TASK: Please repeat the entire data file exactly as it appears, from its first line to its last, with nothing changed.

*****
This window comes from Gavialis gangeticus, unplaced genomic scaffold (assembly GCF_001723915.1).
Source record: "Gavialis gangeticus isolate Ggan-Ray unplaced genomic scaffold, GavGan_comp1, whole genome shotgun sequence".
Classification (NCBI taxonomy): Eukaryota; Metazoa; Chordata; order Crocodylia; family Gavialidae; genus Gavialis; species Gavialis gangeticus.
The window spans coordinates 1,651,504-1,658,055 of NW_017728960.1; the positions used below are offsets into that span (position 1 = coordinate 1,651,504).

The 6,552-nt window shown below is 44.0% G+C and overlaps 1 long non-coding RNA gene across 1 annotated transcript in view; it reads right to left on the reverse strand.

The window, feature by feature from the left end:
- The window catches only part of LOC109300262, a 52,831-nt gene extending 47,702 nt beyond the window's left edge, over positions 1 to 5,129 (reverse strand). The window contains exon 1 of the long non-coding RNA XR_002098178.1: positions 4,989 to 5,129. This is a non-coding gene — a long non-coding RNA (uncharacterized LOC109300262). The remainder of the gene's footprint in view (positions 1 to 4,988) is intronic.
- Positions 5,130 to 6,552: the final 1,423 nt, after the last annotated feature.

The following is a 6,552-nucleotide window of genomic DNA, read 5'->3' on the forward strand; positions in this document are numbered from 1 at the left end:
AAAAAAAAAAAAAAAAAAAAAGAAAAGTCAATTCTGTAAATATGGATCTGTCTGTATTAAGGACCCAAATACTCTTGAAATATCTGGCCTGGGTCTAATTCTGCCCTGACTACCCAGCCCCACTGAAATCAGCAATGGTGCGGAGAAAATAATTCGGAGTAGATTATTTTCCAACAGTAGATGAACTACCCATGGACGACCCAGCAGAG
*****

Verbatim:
This window comes from Gavialis gangeticus, unplaced genomic scaffold (assembly GCF_001723915.1).
Source record: "Gavialis gangeticus isolate Ggan-Ray unplaced genomic scaffold, GavGan_comp1, whole genome shotgun sequence".
Classification (NCBI taxonomy): Eukaryota; Metazoa; Chordata; order Crocodylia; family Gavialidae; genus Gavialis; species Gavialis gangeticus.
The window spans coordinates 1,651,504-1,658,055 of NW_017728960.1; the positions used below are offsets into that span (position 1 = coordinate 1,651,504).

The 6,552-nt window shown below is 44.0% G+C and overlaps 1 long non-coding RNA gene across 1 annotated transcript in view; it reads right to left on the reverse strand.

The window, feature by feature from the left end:
- The window catches only part of LOC109300262, a 52,831-nt gene extending 47,702 nt beyond the window's left edge, over positions 1 to 5,129 (reverse strand). The window contains exon 1 of the long non-coding RNA XR_002098178.1: positions 4,989 to 5,129. This is a non-coding gene — a long non-coding RNA (uncharacterized LOC109300262). The remainder of the gene's footprint in view (positions 1 to 4,988) is intronic.
- Positions 5,130 to 6,552: the final 1,423 nt, after the last annotated feature.

The following is a 6,552-nucleotide window of genomic DNA, read 5'->3' on the forward strand; positions in this document are numbered from 1 at the left end:
AAAAAAAAAAAAAAAAAAAAAGAAAAGTCAATTCTGTAAATATGGATCTGTCTGTATTAAGGACCCAAATACTCTTGAAATATCTGGCCTGGGTCTAATTCTGCCCTGACTACCCAGCCCCACTGAAATCAGCAATGGTGCGGAGAAAATAATTCGGAGTAGATTATTTTCCAACAGTAGATGAACTACCCATGGACGACCCAGCAGAG